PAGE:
Tuesday, February 27, 2007

Hail Dings Shuttle, Could Delay Launch

Tuesday February 27, 2007
AP Photo KSC101

Associated Press Writer

CAPE CANAVERAL, Fla. (AP) - A hail storm left hundreds of divots on space shuttle Atlantis' external fuel tank, and NASA managers weren't sure Tuesday if the damage was severe enough to postpone next month's launch.
The storm Monday evening passed over the launch pad where Atlantis was being prepared for a March 15 launch. The hail also hit protective tiles on the shuttle's wing.
``Right now, the big deal is how many divots? How deep are they? Can they be repaired at the pad? Can they not be repaired at the pad?'' NASA spokesman Bill Johnson said.
NASA officials were weighing their options. They could make repairs to the external tank on the launch pad using an enormous crane, or they could move the space shuttle back into its Vehicle Assembly Building to fix the divots. NASA also has another external fuel tank at Kennedy Space Center that is being readied for a mission in June.
The damage is concentrated in the upper third of the enormous external tank, a section which holds liquid oxygen propellant.
The need to repair the damage raised the likelihood that the launch would be delayed since NASA only has four extra days in its launch-preparation schedule to spare. The shuttle's launch window ends March 25. Russia plans to launch a Soyuz vehicle to the international space station in early April.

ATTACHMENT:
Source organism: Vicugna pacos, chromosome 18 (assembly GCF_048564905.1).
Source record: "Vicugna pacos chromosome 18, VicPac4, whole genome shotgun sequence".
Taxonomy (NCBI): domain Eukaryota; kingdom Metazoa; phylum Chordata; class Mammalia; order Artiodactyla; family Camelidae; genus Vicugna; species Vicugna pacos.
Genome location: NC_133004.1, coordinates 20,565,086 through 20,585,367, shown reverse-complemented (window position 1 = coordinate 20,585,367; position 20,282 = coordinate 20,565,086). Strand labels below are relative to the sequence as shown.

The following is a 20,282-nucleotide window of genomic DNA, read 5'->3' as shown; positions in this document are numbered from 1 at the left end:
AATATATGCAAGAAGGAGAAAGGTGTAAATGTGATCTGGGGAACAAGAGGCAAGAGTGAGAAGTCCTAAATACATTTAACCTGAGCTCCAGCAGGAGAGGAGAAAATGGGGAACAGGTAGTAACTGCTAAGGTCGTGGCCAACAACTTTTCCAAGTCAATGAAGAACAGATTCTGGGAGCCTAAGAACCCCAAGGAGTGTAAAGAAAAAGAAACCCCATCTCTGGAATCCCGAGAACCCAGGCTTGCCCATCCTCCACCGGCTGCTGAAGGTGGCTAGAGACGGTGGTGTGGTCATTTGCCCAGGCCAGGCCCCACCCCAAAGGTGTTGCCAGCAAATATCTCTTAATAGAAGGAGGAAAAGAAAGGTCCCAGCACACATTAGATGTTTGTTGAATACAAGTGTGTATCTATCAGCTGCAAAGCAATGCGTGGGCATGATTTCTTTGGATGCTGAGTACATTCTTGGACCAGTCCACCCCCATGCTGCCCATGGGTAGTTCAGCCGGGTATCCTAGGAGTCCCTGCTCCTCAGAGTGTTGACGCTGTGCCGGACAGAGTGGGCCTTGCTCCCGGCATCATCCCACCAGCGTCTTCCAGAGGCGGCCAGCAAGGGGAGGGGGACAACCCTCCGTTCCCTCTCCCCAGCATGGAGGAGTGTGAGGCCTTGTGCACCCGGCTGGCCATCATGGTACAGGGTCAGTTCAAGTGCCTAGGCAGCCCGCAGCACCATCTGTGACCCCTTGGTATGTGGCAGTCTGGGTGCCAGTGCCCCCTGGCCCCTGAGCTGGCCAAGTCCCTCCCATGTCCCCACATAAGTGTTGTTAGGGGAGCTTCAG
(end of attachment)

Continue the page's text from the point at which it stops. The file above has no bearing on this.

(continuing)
NASA managers had already planned to start a two-day meeting Tuesday at the Kennedy Space Center to determine whether there were any problems that would prevent Atlantis from launching as planned.
In 1999, hail from a storm made 650 divots in space shuttle Discovery's external tank, forcing NASA to delay a launch and return the spacecraft to the Vehicle Assembly Building. Hail also hit the external tank of space shuttle Atlantis in 1990, causing minor damage.
The insulating foam on the external tank is of special concern to NASA since foam flew off space shuttle Columbia during lift off in 2003 and struck the orbiter. The damage allowed fiery gases to penetrate Columbia during re-entry, breaking up the craft and killing its seven astronauts.
NASA redesigned the external tank, removing large amounts of foam, before last year's three successful shuttle missions. The space agency plans another design change to the tank before the shuttle program ends in 2010.

During their 11 days in space, Atlantis' astronauts will deliver a 35,000-pound addition, the heaviest ever, along with a new pair of solar arrays. Crew members will unfurl the solar arrays, fold up an old pair and conduct at least three spacewalks.
On the Net:
NASA at www.nasa.gov

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